“We are in the business of managing relationships,” said Cook. “We could have a donor who is also the CEO of a corporation and has a degree of influence from that. And that person may also serve on our board and be a volunteer, or might serve on the board of an agency. Understanding all of those relationships is critical to us because we are really in the business of leveraging that network of people to raise the resources to have the kind of impact that we need in the community.

The other side of this equation is the agencies that the United Way supports: understanding the programs that they have; understanding at the neighbourhood level what their assets are, what their challenges are; and being able to convene the right people at the community level so that neighbourhoods can address their own issues. This all underscores the need for the United Way to find the most effective ways of supporting these agencies. And again, the notion of centralization is one that makes sense for some of these activities.

Noted Cook, “We are thrilled that the responses from the RFI have shown that many of these business models do make sense. Now we need to dig into them in detail to flesh out the costs associated with them.”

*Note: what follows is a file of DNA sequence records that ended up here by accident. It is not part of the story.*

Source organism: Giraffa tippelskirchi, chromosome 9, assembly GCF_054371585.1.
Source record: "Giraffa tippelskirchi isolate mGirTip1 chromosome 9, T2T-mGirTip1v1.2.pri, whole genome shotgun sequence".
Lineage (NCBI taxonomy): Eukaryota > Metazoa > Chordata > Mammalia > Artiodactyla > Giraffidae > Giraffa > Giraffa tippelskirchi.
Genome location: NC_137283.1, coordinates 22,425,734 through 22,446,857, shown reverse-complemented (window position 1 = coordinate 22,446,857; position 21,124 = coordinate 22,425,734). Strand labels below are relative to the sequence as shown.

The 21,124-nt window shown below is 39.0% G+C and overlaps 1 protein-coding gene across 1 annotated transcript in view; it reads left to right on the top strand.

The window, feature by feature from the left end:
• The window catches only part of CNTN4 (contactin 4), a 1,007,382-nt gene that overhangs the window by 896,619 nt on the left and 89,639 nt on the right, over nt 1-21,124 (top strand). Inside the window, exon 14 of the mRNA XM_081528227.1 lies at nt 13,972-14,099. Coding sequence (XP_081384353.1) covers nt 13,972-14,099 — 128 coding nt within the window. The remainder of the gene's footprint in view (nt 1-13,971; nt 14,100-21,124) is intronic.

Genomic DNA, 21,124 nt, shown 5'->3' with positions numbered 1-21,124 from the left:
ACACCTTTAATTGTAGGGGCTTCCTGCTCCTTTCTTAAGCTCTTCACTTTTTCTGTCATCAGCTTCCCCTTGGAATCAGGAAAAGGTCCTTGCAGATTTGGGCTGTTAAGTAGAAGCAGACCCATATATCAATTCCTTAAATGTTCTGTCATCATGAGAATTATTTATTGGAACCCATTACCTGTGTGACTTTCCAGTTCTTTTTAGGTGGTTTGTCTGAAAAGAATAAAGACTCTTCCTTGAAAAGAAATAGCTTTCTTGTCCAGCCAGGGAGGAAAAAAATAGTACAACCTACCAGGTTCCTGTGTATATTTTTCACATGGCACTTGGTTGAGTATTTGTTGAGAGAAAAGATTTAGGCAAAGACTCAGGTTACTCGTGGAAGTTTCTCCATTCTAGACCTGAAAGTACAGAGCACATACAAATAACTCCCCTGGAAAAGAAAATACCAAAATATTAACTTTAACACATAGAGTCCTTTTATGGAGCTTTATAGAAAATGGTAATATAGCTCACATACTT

the way ahead

This past December the project group and the CEOs came together to begin the creation of a memorandum of understanding on the governance of the project and how to move forward with issuing the RFPs. The five CEOs have now taken this memorandum back to their boards for approval. It is expected that in the late spring or early summer of this year, specific RFPs will be issued against the business models, technology, and consulting services that will be needed to accomplish the project’s objectives. Cook hopes that the analysis of the RFPs will be done and approval of the selected proposals obtained in time for implementation to begin in January 2006.

“What I am truly excited about is the implementation,” he admitted, “because that is the part where we start looking at our processes – what is the right process for each of our United Ways, how do we build it, how do we enable the technology, and how do we roll it out and go live with that? And ultimately all of that translates into us being better at our core competencies – the convening, the advocacy, the fundraising, creating that impact in the community – taking the United Way a giant leap forward in how we do these things, and strengthening the movement overall.”

It’s been an interesting journey for Cook since signing on with the UWGT, but in the end, he expects the results to be very worthwhile. “I suspect that by January 2006 the United Way movement will be very different than it is today. We’ll be on our way to creating processes that are more cost-effective and less onerous, so we can all focus on doing good works.” And that’s really what it’s all about. 047762

David Carey is a veteran journalist specializing in information technology and IT management. Based in Toronto, he is editor of CIO Canada.